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Components and Annotations

My favorite OSGi spec is the Declarative Services specification. It is exactly as a specification should be: small and concise. It does not try to be everything for everybody. The only thing it does is handle your service dependencies. And it does that very well, without compromises. And as a bonus, it is also well integrated with Configuration Admin.

The only potential flaw is that it uses XML for its configuration data. XML is fine for computers but it lacks about every possible feature necessary to make it user friendly. However, long time ago I added an extra syntax to bnd to create the XML on the fly directly from the manifest header. For example:

  Service-Component: aQute.example.EventHandlerImpl; 

provide:= org.osgi.service.event.EventHandler;

log=org.osgi.service.log.LogService?

This header is translated to a proper XML resource, somewhere in your bundle and the Service-Component header is rewritten to point to this resource. While creating the XML resource, bnd verifies the different classes and does sanity checks. This feature works fine and it is widely used.

However, even though the header is lot smaller than the corresponding XML (10x?), it still contains cruft. In the compiler we have the advantage of being able to use short names for fully qualified names. Isn't there a way to use the compiler? Well, annotations were added to Java 5 for exactly this reason. I therefore recently added annotations to make it event simpler.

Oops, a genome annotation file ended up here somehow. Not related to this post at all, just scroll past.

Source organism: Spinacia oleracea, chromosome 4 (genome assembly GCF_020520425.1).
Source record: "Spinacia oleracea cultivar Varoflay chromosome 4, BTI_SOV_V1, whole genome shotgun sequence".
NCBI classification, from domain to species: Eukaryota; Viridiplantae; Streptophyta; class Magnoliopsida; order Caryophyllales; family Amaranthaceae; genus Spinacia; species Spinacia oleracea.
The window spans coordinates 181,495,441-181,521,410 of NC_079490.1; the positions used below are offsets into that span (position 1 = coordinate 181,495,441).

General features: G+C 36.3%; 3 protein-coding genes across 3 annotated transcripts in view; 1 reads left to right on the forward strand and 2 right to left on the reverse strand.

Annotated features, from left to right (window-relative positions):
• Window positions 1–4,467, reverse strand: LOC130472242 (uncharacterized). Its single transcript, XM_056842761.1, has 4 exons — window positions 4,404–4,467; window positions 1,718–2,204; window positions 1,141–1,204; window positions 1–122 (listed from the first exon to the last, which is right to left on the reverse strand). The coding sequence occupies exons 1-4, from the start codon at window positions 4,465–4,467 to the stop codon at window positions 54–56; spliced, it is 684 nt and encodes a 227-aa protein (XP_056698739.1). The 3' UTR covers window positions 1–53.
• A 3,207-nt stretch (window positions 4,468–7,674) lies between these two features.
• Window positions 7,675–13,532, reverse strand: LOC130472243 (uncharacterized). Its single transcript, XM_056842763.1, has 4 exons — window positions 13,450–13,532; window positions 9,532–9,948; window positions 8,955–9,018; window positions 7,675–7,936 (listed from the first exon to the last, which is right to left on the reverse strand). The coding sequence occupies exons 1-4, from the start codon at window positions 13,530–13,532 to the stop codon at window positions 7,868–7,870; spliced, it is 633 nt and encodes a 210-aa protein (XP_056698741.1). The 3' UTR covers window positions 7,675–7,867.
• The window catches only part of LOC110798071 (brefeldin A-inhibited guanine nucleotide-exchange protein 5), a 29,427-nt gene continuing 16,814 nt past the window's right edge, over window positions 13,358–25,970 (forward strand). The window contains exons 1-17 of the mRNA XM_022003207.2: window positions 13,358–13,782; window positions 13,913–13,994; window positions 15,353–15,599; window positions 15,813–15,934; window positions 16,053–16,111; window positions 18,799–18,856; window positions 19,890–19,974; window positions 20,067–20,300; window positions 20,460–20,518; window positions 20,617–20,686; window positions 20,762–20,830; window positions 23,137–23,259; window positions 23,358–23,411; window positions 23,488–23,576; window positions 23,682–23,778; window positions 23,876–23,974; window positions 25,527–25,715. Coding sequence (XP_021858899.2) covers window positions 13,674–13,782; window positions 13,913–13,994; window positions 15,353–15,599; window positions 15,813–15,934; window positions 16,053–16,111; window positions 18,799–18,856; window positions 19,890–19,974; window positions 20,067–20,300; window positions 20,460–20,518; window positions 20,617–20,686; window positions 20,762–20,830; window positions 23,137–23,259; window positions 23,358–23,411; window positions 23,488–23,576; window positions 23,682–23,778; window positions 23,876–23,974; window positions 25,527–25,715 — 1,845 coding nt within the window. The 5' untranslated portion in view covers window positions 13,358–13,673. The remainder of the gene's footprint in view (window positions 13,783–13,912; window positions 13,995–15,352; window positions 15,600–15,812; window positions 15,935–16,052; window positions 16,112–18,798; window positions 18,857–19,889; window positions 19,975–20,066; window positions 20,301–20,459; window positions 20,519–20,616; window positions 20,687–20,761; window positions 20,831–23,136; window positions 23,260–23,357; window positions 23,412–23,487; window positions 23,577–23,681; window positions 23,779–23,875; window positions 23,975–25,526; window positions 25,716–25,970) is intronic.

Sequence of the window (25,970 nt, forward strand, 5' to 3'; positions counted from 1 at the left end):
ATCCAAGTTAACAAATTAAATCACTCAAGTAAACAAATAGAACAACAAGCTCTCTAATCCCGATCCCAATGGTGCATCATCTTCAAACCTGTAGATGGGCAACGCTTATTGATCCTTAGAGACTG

The first part is the source code. Let's make a class that implements an EventHandler service. This is a part of the Event Admin service:

  package com.example;
  import aQute.bnd.annotation.component.*;
  import org.osgi.service.event.*;

  @Component
  public class MyHandler implements EventHandler {  
    public void handleEvent(Event event) {
      System.out.println(event);
    }
  }

So how does bnd find these annotations? Well, it would be easy to just check the whole JAR. However, this can sometimes be too wide a scope. bnd must therefore be instructed where to look. This can be done with wildcards. The most promiscuous is:

  Service-Component: *
  Private-Package: com.example.*

This header will inspect every class in the current JAR for the Component annotation. Quite simple! if you know the package root where your components are, then you can limit the scope:

  Service-Component: com.example.*

So what are the annotations? The following annotations are supported by bnd:

ComponentProvides the component information like, name, provides, etc. Can only be used on a type.
ReferenceOn a setXXX(XXX) method. Will analyze the argument and calculate the service dependency
ActivateOn the activate method.
DeactivateOn the activate method.
ModifiedOn the modified method.

I've been using this feature for some time now and it seems to work very well. Please try it out and let me know any shortcomings.

  Peter Kriens

P.S. If you do not want to put all of bnd on your classpath, you can also use the annotations jar, see the download page.

Copyright 2006 aQute SARL, All Rights Reserved